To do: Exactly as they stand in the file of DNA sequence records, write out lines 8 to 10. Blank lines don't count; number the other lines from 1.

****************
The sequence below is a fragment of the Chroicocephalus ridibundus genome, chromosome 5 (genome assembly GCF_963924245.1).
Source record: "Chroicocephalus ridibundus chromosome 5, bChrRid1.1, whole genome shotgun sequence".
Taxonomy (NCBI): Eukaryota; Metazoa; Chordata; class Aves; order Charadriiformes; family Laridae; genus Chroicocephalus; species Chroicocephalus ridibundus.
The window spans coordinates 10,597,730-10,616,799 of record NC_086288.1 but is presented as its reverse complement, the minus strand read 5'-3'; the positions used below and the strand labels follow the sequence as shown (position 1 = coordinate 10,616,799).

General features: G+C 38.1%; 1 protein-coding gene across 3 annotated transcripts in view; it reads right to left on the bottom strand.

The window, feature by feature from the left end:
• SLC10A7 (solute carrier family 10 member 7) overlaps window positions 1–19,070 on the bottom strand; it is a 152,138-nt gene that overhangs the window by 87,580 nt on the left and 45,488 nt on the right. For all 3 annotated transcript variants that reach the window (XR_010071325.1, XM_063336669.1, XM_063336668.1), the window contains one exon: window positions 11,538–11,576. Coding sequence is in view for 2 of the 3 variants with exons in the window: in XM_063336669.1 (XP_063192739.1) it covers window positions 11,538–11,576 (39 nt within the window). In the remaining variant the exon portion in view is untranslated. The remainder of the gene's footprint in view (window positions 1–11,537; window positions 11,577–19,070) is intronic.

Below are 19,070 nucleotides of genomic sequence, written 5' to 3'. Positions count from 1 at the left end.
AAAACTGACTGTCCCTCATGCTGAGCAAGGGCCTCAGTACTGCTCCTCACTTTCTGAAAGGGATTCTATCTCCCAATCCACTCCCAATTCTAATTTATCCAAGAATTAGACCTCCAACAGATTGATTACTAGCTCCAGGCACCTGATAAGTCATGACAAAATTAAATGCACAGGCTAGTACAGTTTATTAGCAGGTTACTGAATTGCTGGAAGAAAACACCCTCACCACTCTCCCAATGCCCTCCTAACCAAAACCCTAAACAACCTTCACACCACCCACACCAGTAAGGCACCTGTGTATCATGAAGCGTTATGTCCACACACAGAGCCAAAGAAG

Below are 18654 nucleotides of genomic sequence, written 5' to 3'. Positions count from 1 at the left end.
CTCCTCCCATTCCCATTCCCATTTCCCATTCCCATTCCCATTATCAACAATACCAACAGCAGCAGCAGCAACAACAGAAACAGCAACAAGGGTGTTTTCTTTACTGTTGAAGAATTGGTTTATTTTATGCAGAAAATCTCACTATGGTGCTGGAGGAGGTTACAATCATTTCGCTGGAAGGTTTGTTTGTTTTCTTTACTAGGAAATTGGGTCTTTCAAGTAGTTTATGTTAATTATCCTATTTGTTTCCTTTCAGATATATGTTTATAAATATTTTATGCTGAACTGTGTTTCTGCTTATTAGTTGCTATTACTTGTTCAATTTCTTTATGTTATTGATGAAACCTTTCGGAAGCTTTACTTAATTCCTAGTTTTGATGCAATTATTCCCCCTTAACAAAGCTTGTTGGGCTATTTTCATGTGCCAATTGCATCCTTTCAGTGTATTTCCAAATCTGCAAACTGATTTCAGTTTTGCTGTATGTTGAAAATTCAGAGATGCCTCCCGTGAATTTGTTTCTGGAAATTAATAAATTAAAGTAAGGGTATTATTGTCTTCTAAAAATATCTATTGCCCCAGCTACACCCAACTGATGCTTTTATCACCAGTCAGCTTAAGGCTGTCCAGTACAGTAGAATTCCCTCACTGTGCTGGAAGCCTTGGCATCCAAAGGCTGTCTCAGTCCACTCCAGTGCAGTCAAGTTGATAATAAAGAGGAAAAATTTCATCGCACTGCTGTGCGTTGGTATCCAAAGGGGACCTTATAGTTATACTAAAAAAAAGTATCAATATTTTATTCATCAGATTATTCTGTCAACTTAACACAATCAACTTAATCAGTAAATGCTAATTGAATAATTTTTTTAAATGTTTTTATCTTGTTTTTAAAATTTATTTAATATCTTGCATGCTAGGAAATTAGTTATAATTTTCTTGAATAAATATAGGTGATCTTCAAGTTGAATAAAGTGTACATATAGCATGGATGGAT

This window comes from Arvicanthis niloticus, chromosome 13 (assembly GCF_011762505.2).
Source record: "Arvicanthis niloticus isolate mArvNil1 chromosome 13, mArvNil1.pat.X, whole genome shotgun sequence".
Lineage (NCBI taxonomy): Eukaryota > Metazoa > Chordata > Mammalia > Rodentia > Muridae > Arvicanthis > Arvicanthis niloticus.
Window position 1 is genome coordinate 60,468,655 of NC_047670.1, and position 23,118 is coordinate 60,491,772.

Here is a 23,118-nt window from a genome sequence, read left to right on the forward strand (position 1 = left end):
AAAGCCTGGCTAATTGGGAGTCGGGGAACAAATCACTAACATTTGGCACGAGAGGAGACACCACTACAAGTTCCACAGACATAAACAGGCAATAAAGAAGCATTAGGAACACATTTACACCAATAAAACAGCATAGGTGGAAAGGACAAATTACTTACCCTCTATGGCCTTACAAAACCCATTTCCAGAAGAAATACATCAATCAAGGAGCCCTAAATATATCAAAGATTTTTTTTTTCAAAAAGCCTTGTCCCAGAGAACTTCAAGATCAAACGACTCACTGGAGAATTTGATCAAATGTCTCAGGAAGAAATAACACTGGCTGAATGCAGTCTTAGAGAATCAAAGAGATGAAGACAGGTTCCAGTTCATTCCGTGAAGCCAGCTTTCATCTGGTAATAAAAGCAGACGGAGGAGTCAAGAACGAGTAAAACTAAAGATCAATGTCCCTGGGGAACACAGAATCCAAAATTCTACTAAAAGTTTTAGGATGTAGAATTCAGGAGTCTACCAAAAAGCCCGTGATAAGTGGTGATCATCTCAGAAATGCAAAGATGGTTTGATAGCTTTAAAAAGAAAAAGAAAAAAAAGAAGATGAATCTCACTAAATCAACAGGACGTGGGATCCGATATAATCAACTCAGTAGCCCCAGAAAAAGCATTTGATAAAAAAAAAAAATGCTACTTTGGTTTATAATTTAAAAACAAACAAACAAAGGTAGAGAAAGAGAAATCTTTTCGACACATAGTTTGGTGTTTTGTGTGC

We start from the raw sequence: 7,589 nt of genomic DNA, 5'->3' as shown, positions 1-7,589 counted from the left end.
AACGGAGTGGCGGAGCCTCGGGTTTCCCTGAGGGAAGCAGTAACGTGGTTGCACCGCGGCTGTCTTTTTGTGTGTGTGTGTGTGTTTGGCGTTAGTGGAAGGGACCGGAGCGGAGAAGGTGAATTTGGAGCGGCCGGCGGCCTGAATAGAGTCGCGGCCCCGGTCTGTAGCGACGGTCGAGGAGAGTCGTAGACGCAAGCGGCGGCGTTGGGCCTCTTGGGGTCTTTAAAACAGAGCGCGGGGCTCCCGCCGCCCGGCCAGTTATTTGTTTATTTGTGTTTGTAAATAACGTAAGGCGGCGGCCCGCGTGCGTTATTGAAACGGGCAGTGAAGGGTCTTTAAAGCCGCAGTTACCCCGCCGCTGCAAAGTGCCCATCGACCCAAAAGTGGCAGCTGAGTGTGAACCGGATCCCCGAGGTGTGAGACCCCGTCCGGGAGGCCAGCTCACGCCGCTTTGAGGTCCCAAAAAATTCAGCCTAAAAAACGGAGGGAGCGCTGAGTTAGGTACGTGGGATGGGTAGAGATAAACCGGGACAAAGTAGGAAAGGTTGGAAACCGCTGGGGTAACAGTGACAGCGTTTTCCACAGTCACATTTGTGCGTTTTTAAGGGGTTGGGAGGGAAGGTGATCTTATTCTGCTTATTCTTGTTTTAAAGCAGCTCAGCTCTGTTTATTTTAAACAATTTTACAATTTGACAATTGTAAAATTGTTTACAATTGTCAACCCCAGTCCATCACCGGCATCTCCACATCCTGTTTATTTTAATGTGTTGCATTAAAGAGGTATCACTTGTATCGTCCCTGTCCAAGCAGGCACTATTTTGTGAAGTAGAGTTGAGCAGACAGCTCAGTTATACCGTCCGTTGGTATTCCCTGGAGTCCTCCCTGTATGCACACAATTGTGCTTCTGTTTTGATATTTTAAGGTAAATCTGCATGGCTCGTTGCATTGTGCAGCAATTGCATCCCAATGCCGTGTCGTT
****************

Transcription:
Below are 19,070 nucleotides of genomic sequence, written 5' to 3'. Positions count from 1 at the left end.
AAAACTGACTGTCCCTCATGCTGAGCAAGGGCCTCAGTACTGCTCCTCACTTTCTGAAAGGGATTCTATCTCCCAATCCACTCCCAATTCTAATTTATCCAAGAATTAGACCTCCAACAGATTGATTACTAGCTCCAGGCACCTGATAAGTCATGACAAAATTAAATGCACAGGCTAGTACAGTTTATTAGCAGGTTACTGAATTGCTGGAAGAAAACACCCTCACCACTCTCCCAATGCCCTCCTAACCAAAACCCTAAACAACCTTCACACCACCCACACCAGTAAGGCACCTGTGTATCATGAAGCGTTATGTCCACACACAGAGCCAAAGAAG

Below are 18654 nucleotides of genomic sequence, written 5' to 3'. Positions count from 1 at the left end.